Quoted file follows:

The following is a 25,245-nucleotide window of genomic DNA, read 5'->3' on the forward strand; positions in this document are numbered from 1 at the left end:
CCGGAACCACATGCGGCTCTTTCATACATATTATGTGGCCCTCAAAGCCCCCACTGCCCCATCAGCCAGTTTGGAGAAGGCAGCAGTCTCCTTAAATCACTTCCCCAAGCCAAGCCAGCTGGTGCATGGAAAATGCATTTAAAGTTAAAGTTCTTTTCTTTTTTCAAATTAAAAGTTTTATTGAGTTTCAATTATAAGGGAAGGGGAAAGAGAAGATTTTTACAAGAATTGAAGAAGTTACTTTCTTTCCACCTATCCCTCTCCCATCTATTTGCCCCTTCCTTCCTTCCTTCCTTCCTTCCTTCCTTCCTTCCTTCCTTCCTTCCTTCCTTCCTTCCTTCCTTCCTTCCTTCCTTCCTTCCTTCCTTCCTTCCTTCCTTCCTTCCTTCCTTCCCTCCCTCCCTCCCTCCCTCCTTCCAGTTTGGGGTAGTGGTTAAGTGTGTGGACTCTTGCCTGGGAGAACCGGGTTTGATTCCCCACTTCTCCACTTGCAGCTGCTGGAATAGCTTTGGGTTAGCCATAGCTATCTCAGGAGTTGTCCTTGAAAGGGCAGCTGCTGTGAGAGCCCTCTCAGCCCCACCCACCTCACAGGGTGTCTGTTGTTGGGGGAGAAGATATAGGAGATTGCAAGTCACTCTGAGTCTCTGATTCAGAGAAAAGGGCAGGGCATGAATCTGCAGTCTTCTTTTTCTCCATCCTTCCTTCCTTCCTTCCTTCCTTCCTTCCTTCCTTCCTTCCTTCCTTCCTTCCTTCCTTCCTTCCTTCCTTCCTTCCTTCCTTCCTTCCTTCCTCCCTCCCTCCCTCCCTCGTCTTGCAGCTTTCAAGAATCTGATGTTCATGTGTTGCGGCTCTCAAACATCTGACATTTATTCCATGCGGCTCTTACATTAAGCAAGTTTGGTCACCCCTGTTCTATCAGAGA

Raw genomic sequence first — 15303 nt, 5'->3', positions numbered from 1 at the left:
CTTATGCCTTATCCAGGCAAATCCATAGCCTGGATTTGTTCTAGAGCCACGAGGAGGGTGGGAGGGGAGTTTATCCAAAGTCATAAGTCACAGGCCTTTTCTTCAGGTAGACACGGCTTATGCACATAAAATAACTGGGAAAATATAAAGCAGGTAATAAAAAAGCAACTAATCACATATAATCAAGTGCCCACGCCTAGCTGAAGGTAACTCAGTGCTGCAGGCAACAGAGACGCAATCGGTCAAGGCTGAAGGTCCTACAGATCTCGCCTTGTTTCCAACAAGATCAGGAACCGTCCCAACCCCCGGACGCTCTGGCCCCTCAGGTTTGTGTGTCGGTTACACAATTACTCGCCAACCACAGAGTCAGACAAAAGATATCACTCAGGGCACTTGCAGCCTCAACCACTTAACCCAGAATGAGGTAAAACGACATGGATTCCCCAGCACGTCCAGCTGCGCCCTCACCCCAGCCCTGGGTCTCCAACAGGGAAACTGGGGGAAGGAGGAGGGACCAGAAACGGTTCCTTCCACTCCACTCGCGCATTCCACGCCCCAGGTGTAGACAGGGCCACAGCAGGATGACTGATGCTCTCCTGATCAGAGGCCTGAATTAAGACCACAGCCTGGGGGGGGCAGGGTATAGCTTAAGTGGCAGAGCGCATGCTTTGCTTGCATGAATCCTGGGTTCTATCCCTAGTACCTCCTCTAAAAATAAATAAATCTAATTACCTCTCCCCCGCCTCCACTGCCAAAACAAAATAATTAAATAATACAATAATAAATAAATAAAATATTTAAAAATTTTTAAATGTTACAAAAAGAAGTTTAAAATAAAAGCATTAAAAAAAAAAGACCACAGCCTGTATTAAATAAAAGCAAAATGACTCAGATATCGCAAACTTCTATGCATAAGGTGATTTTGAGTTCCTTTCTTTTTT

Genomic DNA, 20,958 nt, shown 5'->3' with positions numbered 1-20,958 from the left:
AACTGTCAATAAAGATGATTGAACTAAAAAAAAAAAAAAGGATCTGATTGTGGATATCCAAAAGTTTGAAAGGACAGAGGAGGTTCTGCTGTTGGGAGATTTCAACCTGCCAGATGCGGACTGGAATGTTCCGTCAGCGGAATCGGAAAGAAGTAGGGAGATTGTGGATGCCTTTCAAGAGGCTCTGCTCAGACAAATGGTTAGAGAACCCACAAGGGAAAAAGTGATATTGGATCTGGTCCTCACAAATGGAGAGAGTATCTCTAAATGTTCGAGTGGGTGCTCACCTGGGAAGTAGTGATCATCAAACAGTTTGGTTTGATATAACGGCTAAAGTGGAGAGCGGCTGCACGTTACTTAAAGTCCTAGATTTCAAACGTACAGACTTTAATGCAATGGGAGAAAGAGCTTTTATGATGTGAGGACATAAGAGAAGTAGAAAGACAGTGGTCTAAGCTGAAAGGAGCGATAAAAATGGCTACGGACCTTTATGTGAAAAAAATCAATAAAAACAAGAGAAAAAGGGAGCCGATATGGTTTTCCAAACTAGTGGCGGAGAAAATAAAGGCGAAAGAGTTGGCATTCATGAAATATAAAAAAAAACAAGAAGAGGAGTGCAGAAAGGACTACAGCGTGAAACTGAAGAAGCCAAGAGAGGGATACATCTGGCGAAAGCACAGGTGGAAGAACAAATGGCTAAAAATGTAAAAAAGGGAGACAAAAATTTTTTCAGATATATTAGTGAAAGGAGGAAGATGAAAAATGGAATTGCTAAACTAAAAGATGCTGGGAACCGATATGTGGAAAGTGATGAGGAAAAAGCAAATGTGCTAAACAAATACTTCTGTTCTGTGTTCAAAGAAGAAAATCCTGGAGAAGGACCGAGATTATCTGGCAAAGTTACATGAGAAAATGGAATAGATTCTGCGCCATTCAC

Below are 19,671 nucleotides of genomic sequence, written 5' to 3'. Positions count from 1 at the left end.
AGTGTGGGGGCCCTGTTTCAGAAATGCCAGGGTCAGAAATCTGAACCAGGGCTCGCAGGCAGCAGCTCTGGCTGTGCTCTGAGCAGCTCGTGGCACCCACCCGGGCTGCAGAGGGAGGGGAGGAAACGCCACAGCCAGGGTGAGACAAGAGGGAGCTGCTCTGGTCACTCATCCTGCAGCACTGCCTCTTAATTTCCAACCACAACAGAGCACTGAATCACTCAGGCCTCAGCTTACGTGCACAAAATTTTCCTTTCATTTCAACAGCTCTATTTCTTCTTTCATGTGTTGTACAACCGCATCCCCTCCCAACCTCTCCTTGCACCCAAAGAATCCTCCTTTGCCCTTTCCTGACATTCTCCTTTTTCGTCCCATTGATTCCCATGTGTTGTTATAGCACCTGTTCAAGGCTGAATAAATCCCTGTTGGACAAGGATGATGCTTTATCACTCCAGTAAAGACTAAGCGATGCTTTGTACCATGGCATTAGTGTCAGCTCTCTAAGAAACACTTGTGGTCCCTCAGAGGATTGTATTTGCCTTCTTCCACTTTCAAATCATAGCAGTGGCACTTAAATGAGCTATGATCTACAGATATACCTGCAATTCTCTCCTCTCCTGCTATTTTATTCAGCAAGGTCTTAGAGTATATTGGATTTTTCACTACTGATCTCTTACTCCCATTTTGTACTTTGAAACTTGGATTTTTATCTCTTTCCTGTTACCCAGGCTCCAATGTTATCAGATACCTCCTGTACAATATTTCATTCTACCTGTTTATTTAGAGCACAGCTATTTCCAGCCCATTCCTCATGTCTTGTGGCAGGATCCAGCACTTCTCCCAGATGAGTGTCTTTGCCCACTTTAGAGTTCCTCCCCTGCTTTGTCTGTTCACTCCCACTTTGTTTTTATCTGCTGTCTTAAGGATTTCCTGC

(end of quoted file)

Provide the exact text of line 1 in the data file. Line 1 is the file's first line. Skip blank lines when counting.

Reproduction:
The following is a 25,245-nucleotide window of genomic DNA, read 5'->3' on the forward strand; positions in this document are numbered from 1 at the left end: